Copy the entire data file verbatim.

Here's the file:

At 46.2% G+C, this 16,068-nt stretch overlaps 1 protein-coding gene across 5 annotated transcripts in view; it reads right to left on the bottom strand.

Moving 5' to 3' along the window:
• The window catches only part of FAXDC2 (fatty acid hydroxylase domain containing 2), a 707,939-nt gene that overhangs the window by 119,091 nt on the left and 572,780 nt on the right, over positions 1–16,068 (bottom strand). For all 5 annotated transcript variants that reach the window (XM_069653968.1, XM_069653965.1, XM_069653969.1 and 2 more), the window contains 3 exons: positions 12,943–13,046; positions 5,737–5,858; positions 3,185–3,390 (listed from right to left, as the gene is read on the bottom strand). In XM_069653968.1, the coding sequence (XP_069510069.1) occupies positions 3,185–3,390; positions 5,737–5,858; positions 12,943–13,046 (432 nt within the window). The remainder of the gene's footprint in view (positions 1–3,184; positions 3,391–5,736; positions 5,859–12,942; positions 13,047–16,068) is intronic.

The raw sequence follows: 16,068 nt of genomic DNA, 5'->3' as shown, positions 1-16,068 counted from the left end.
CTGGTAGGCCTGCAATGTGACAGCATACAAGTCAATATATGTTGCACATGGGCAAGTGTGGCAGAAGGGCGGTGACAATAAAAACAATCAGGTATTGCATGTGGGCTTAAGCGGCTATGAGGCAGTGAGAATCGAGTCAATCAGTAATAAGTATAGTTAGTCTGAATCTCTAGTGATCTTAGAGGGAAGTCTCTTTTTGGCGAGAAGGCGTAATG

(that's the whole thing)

At 46.2% G+C, this 16,068-nt stretch overlaps 1 protein-coding gene across 5 annotated transcripts in view; it reads right to left on the bottom strand.

Moving 5' to 3' along the window:
• The window catches only part of FAXDC2 (fatty acid hydroxylase domain containing 2), a 707,939-nt gene that overhangs the window by 119,091 nt on the left and 572,780 nt on the right, over positions 1–16,068 (bottom strand). For all 5 annotated transcript variants that reach the window (XM_069653968.1, XM_069653965.1, XM_069653969.1 and 2 more), the window contains 3 exons: positions 12,943–13,046; positions 5,737–5,858; positions 3,185–3,390 (listed from right to left, as the gene is read on the bottom strand). In XM_069653968.1, the coding sequence (XP_069510069.1) occupies positions 3,185–3,390; positions 5,737–5,858; positions 12,943–13,046 (432 nt within the window). The remainder of the gene's footprint in view (positions 1–3,184; positions 3,391–5,736; positions 5,859–12,942; positions 13,047–16,068) is intronic.

The raw sequence follows: 16,068 nt of genomic DNA, 5'->3' as shown, positions 1-16,068 counted from the left end.
CTGGTAGGCCTGCAATGTGACAGCATACAAGTCAATATATGTTGCACATGGGCAAGTGTGGCAGAAGGGCGGTGACAATAAAAACAATCAGGTATTGCATGTGGGCTTAAGCGGCTATGAGGCAGTGAGAATCGAGTCAATCAGTAATAAGTATAGTTAGTCTGAATCTCTAGTGATCTTAGAGGGAAGTCTCTTTTTGGCGAGAAGGCGTAATG